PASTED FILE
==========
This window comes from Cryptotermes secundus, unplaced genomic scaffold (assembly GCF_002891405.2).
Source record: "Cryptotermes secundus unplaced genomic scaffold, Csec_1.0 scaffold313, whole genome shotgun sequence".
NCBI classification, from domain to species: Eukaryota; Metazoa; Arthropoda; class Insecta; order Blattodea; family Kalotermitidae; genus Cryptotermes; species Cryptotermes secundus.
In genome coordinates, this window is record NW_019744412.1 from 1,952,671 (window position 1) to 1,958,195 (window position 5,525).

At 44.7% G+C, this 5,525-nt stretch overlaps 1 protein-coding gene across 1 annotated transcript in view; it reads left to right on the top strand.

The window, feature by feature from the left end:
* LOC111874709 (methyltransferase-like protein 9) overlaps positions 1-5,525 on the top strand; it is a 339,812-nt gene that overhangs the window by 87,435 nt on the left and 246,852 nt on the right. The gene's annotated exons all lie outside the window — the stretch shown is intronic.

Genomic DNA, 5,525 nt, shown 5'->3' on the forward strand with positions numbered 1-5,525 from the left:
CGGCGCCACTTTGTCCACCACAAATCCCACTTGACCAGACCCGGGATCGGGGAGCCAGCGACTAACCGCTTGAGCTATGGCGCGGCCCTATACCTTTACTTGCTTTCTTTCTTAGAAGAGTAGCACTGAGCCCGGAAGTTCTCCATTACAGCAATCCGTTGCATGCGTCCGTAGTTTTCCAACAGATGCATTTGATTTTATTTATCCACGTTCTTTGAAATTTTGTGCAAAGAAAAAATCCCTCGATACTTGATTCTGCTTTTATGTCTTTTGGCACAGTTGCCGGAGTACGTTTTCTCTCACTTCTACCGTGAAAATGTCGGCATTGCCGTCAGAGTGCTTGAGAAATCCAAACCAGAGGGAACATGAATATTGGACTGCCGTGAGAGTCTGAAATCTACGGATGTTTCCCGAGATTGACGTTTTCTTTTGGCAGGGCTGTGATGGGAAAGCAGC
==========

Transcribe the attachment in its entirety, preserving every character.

This window comes from Cryptotermes secundus, unplaced genomic scaffold (assembly GCF_002891405.2).
Source record: "Cryptotermes secundus unplaced genomic scaffold, Csec_1.0 scaffold313, whole genome shotgun sequence".
NCBI classification, from domain to species: Eukaryota; Metazoa; Arthropoda; class Insecta; order Blattodea; family Kalotermitidae; genus Cryptotermes; species Cryptotermes secundus.
In genome coordinates, this window is record NW_019744412.1 from 1,952,671 (window position 1) to 1,958,195 (window position 5,525).

At 44.7% G+C, this 5,525-nt stretch overlaps 1 protein-coding gene across 1 annotated transcript in view; it reads left to right on the top strand.

The window, feature by feature from the left end:
* LOC111874709 (methyltransferase-like protein 9) overlaps positions 1-5,525 on the top strand; it is a 339,812-nt gene that overhangs the window by 87,435 nt on the left and 246,852 nt on the right. The gene's annotated exons all lie outside the window — the stretch shown is intronic.

Genomic DNA, 5,525 nt, shown 5'->3' on the forward strand with positions numbered 1-5,525 from the left:
CGGCGCCACTTTGTCCACCACAAATCCCACTTGACCAGACCCGGGATCGGGGAGCCAGCGACTAACCGCTTGAGCTATGGCGCGGCCCTATACCTTTACTTGCTTTCTTTCTTAGAAGAGTAGCACTGAGCCCGGAAGTTCTCCATTACAGCAATCCGTTGCATGCGTCCGTAGTTTTCCAACAGATGCATTTGATTTTATTTATCCACGTTCTTTGAAATTTTGTGCAAAGAAAAAATCCCTCGATACTTGATTCTGCTTTTATGTCTTTTGGCACAGTTGCCGGAGTACGTTTTCTCTCACTTCTACCGTGAAAATGTCGGCATTGCCGTCAGAGTGCTTGAGAAATCCAAACCAGAGGGAACATGAATATTGGACTGCCGTGAGAGTCTGAAATCTACGGATGTTTCCCGAGATTGACGTTTTCTTTTGGCAGGGCTGTGATGGGAAAGCAGC